If you’re about to go into nursing, you’re probably aware you have some decisions to make.
As a nurse, you can tailor a career to your interests with more than 100 specializations. You also have options regarding how long you’ll be in school, whether you decide on a two-year associate’s degree program or a doctorate degree. There are also numerous levels of nurses, which means there’s a good fit for everyone whose heart is set on this field.
One of the choices you’ll have to make is whether to become an RN (registered nurse) or a clinical specialist nurse. As you’ll learn in this article, RNs are extraordinary healthcare professionals who do standard nursing work. And, as you could probably infer from the name, clinical nurse specialists handle more nuanced work.
Let’s dive into all the details and learn which role is right for you.
What is a clinical nurse specialist?
Clinical nurse specialists (CNSs) are advanced practice registered nurses who hold a nursing degree and have received training in pharmacology, health assessment and physiology. They often specialize in providing care in a specific area of medicine. Here are just a few:
- Pediatrics: working with families and children
- Geriatrics: providing healthcare to the elderly
- Psychiatry: treating, assessing and diagnosing mental health concerns
- Women’s health: consulting with women on reproductive health
- Emergency room: working in a high-intensity emergency care setting
- Oncology: supporting patients suffering from cancer
- Critical care: caring for critically ill patients
Clinical nurses are leaders in their field who educate and perform advanced nursing tasks like ordering tests, performing diagnoses and even prescribing medication.
To earn this high-level role, clinical nurse specialists have to put in the hours at school by receiving either a Master of Science in Nursing (MSN) or a Doctor of Nursing Science (DNS). Plus, CNS must pass an exam to become certified before practicing.
What is a registered nurse?
Not sold on getting a Master or a Doctorate quite yet, but want to jump into an essential nursing role? Becoming a registered nurse may be just what the doctor ordered. You’ll have the opportunity to work in a wide range of clinical settings, from hospitals to homes, and you’ll interact with patients daily. RNs are critical to maintaining patient health, providing treatment and direct care and offering moral support and comfort.
Registered nurses perform standard clinical tasks like administering medication, monitoring patients, and creating and executing care plans as part of a team of doctors and clinicians. They also educate patients and their families and loved ones on their conditions.
Becoming a registered nurse is a stepping stone to various advanced careers in the field. If you plan to specialize in the future, you’ll need to hold this title and likely complete a certain number of clinical hours as an RN.
To become an RN, you must earn either an Associate Degree in Nursing (ADN) or a Bachelor of Science in Nursing (BSN). If you are thinking of specializing, we recommend earning a BSN as this will be required for many nurse specialties later on. No matter what you choose, you’ll have to pass the NCLEX to get your RN license.
Not sure you’re ready for your Bachelor degree yet? Read up on the differences between RNs vs. LPNs here, and learn about the licensed practical nurse role, which will give you plenty of clinical experience but won’t require a college-level degree in nurse studies.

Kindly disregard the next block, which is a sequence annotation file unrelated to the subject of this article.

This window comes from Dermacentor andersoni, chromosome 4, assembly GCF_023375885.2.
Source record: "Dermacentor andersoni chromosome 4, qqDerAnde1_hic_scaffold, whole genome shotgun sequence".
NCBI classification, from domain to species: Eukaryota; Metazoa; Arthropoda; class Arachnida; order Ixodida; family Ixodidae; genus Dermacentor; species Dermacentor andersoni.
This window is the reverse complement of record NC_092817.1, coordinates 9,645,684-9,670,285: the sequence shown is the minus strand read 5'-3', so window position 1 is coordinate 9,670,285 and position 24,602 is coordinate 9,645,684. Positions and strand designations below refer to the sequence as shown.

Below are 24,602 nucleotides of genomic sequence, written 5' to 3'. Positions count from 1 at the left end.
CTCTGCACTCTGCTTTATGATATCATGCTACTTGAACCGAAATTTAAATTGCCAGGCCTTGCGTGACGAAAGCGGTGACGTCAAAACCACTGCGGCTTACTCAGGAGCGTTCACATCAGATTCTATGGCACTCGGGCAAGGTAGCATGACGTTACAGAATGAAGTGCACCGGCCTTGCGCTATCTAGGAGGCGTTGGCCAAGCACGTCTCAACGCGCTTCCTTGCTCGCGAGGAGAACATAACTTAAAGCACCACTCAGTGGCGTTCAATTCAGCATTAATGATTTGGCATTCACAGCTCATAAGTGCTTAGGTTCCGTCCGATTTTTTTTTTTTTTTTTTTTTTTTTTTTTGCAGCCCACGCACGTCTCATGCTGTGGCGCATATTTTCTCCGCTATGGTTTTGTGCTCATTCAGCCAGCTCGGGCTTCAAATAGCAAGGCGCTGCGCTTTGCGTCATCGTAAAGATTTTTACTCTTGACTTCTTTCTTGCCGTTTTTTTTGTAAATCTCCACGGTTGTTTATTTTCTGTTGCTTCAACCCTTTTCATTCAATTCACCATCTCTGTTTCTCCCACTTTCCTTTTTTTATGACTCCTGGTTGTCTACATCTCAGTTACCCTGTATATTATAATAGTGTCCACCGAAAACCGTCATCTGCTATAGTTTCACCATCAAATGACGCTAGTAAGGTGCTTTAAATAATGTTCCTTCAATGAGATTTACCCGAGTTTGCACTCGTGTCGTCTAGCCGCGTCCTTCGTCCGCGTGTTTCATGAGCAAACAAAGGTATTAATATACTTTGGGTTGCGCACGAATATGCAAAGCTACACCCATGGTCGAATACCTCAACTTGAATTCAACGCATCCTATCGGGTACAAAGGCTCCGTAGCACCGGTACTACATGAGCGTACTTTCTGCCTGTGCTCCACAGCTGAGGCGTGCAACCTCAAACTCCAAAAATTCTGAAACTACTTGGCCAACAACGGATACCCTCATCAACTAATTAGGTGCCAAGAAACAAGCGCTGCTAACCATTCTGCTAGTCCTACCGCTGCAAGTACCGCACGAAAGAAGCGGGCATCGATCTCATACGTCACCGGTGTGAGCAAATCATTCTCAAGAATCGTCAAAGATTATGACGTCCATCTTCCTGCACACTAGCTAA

What are the main differences between a clinical nurse specialist and a registered nurse?
There’s a lot of common ground between these RN and CNS roles. In both, you’ll provide direct patient care and work in a clinical environment. The CNS role is more advanced, but both positions are active and essential. Here’s a quick guide to the main differences.
Nursing education and training
Again, clinical nurse specialists must hold a Master of Science in Nursing or a Doctorate, while RNs can practice with an Associate or Bachelor degree from an accredited nursing program. Also, the clinical nurse specialist role requires special certification, while the RN role requires licensure.
Their roles in medical facilities + scope of practice
The CNS role can be more research-driven and administrative than a registered nurse. Aside from doing the everyday tasks like ordering labs, that we mentioned above, clinical nurse specialists act as leaders and help their team members comply with and implement best practices. On the other hand, RNs are care providers who put in plenty of hours of clinical practice.
Both RNs and CNSs have an excellent career outlook, as do most jobs in the medical field. But the salary expectations and growth projections for each role are a bit different.
The advanced practice registered nursing field (of which CNSs form part) is projected to grow up to 45% before 2029. The average clinical nurse specialist’s salary is also strong, coming in at more than $100,000 annually in the US.
According to the US Bureau of Labor Statistics, the RN field is projected to grow at a rate of 9% before 2030. While the trajectory isn’t quite as steep as that of the CNS role, the growth for RNs is still steady. And the average salary is roughly $77,600 USD per year.
One more thing that clinical nurse specialists and registered nurses have in common? They both get to wear scrubs to the office. So, no matter what career path you choose, count on us for hospital-chic looks. And come to us for more content like this when you have a big career decision (or decisions!) to make.